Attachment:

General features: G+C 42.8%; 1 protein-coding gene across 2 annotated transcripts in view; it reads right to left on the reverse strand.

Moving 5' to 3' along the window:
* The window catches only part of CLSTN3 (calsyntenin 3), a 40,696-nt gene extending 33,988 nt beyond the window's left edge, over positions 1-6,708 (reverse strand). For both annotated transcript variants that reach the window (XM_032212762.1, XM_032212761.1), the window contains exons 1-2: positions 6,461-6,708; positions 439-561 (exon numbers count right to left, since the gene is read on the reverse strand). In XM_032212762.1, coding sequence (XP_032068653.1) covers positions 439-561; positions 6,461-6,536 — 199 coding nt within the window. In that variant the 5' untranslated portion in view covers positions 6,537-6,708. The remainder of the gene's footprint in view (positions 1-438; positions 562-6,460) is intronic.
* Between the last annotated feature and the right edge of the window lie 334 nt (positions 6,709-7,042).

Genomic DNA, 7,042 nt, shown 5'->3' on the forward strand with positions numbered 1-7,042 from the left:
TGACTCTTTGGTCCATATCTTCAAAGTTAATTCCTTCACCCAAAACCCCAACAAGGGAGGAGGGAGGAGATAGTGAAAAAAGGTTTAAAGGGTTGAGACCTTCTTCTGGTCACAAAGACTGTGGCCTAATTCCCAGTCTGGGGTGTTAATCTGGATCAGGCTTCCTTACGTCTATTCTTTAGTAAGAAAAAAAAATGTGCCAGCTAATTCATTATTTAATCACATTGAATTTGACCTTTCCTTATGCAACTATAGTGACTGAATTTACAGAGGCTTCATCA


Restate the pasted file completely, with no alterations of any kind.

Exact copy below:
General features: G+C 42.8%; 1 protein-coding gene across 2 annotated transcripts in view; it reads right to left on the reverse strand.

Moving 5' to 3' along the window:
* The window catches only part of CLSTN3 (calsyntenin 3), a 40,696-nt gene extending 33,988 nt beyond the window's left edge, over positions 1-6,708 (reverse strand). For both annotated transcript variants that reach the window (XM_032212762.1, XM_032212761.1), the window contains exons 1-2: positions 6,461-6,708; positions 439-561 (exon numbers count right to left, since the gene is read on the reverse strand). In XM_032212762.1, coding sequence (XP_032068653.1) covers positions 439-561; positions 6,461-6,536 — 199 coding nt within the window. In that variant the 5' untranslated portion in view covers positions 6,537-6,708. The remainder of the gene's footprint in view (positions 1-438; positions 562-6,460) is intronic.
* Between the last annotated feature and the right edge of the window lie 334 nt (positions 6,709-7,042).

Genomic DNA, 7,042 nt, shown 5'->3' on the forward strand with positions numbered 1-7,042 from the left:
TGACTCTTTGGTCCATATCTTCAAAGTTAATTCCTTCACCCAAAACCCCAACAAGGGAGGAGGGAGGAGATAGTGAAAAAAGGTTTAAAGGGTTGAGACCTTCTTCTGGTCACAAAGACTGTGGCCTAATTCCCAGTCTGGGGTGTTAATCTGGATCAGGCTTCCTTACGTCTATTCTTTAGTAAGAAAAAAAAATGTGCCAGCTAATTCATTATTTAATCACATTGAATTTGACCTTTCCTTATGCAACTATAGTGACTGAATTTACAGAGGCTTCATCA